‘Don’t partake in unprotected farming success’

Aodh McGrath and  Glenn Welby, Welby Associates
Aodh McGrath and Glenn Welby, Welby Associates

David and Simon are brothers and have been farming clients for many years. It has been a delight to have personally witnessed their hard work and business acumen flourish into a diversified and very successful farming business.

During the time I have known David and Simon, a sizable dairy farm was followed by a decision to expand into poultry and subsequently wind farming.

On the back of their accountants recommendation two years ago a decision was made to form a limited company of which both David and Simon are 50% share directors.

David (50) and Simon (51) are both married and have young families. Although they work long hours they enjoy the rewards that any successful business allows. David and Simon are employees of their own company and draw salaries and dividends depending, on how profits preform. Last year during their bi annual review I highlighted the fact that although they had their mortgage debt covered with life assurance I felt that they were both partaking in “unprotected success”.

Along with their mortgage protection the brothers had taken out an extra £150,000 of life assurance each to ensure that their spouses and children would have some cash available in the event of premature death. However I felt it necessary to point out that in the event that either died that the deceased’s wife would likely step into their husbands shoes as 50% director of the farming company. They would have equal voting rights and could command equal share of the profits just as when their husband was alive.

The brothers seemed quite shocked by this as neither had even considered how working with a sister in law might prove problematic, given the nature of farming and the fact that neither spouse had much experience in running a farming business.

I explained how I would attempt to put in place a solution to a problem they had never considered. I went on to point out that before they paid their existing life assurance premiums, they had to pay national insurance and tax on the earnings they received. I suggested that they replace their personal life assurance with what is know as Relevant Life plan.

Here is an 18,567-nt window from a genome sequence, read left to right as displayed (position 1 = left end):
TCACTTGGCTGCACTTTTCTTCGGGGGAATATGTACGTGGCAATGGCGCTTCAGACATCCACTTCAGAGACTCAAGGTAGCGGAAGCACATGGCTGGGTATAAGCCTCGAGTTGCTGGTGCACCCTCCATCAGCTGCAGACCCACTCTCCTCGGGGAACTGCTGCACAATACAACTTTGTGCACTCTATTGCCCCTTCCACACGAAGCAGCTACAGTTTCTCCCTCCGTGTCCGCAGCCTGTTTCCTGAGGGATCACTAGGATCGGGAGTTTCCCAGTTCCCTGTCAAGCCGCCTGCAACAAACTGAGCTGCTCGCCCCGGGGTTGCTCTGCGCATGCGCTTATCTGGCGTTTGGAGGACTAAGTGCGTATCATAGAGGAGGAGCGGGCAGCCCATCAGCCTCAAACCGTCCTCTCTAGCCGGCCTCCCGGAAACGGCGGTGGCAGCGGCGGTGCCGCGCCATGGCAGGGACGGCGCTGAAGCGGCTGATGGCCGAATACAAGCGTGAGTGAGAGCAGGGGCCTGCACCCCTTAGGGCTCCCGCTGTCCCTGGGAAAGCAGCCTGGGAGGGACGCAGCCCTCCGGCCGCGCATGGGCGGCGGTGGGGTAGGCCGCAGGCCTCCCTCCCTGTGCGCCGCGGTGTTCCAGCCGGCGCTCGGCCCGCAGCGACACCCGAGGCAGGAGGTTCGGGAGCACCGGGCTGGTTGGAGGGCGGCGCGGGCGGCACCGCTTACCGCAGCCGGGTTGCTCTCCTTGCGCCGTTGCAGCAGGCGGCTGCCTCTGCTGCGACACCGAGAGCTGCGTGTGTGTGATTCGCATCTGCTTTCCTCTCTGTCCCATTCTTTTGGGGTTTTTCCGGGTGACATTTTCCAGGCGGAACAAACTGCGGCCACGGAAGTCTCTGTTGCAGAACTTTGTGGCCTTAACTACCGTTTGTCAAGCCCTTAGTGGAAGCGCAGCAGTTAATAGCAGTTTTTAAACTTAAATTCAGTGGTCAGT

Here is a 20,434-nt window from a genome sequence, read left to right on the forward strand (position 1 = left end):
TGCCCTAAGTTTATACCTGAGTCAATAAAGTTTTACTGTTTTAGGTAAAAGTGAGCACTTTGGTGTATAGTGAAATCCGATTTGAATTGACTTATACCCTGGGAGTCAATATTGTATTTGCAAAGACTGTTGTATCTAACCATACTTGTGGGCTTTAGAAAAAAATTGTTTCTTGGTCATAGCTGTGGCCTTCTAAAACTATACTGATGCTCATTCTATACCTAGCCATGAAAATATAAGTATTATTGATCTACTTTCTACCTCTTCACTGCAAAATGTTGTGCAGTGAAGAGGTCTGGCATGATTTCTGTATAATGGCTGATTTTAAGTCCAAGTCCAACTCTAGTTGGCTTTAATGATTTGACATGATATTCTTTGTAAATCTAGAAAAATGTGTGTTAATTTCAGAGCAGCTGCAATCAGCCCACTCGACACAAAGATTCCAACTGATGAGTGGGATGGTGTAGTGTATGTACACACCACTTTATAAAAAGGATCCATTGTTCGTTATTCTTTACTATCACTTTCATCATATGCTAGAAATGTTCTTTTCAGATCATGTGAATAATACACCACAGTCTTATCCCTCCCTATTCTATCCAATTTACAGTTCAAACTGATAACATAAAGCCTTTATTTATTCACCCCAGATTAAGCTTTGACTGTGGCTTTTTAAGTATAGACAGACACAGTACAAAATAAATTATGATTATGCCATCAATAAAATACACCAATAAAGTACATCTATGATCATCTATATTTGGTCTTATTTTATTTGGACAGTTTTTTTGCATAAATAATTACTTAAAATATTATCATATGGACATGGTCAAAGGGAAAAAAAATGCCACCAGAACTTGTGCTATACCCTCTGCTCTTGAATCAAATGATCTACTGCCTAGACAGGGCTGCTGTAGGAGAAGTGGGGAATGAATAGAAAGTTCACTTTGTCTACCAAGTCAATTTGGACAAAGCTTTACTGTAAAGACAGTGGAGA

I explained how the company could, given their ages insure them for an amount up to 20 times their earnings i.e. £50,000 x 20 which would be £1m each. The premiums would be treated as a business expense for tax purposes and not as a benefit in kind. Given that there would be no national insurance or tax paid before any premiums were paid, meant that the cover would be 40% cheaper than if they paid it from their own account.

I also explained that on death the benefits would be subject to a special Relevant Life Policy Trust and that these benefits would both be free of income and inheritance tax and not form part of either brother’s estate. Two ten year plans of £1m cover, lead to premiums paid by the company of £112 and £118 each month.

Each brother joined the others spouse by becoming trustees of the special trust. As a result of creating these Relevant Life trusts legal arrangements were made so that each brother on death proposed to leave their company shares to each other knowing full well that either family would be well compensated should David or Simon die during next ten years. If the company was still operating by then the brothers could decide to reinsure again. Having discussed the term both brothers agreed that if the business continued to be successful that they would likely retire and sell the business.

For further information on Relevant Life contact Aodh or Glenn on 028 9262 2910.